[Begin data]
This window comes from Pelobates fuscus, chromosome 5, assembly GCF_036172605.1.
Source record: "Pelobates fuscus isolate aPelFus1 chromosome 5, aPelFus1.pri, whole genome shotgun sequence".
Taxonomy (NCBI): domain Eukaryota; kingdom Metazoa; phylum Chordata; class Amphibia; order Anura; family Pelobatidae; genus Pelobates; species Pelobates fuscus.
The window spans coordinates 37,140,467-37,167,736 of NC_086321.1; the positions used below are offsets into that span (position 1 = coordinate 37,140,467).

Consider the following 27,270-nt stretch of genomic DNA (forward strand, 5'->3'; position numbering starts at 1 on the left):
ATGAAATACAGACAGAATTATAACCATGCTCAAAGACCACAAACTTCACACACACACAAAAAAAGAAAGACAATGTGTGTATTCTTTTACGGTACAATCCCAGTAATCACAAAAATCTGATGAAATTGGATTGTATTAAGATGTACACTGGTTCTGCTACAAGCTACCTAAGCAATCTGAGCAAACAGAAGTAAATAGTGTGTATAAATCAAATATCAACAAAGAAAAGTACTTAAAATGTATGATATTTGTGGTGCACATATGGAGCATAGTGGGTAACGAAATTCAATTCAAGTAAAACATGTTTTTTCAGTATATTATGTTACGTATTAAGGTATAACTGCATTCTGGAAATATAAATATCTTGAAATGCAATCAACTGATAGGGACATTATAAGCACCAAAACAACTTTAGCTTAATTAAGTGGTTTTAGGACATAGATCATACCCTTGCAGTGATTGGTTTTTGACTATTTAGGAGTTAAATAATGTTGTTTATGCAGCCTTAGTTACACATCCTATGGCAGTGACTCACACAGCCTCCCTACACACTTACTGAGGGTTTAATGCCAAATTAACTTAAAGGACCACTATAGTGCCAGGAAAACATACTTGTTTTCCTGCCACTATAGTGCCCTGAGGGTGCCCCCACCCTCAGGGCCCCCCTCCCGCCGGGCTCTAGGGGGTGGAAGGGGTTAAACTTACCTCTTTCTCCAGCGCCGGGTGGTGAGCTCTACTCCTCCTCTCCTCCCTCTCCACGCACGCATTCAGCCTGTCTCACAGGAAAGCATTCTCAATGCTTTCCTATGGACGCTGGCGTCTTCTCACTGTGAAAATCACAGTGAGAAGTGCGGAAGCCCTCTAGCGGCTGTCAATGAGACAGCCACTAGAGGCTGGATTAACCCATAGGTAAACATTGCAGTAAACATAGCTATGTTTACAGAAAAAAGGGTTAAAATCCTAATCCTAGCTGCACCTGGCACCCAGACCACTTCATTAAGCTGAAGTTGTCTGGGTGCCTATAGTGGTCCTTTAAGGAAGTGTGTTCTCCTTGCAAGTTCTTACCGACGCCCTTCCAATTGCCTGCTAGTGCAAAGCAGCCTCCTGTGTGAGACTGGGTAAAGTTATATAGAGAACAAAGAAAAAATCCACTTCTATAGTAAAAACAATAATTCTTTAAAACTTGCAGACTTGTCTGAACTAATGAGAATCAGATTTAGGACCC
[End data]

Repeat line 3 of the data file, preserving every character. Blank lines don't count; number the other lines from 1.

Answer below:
Taxonomy (NCBI): domain Eukaryota; kingdom Metazoa; phylum Chordata; class Amphibia; order Anura; family Pelobatidae; genus Pelobates; species Pelobates fuscus.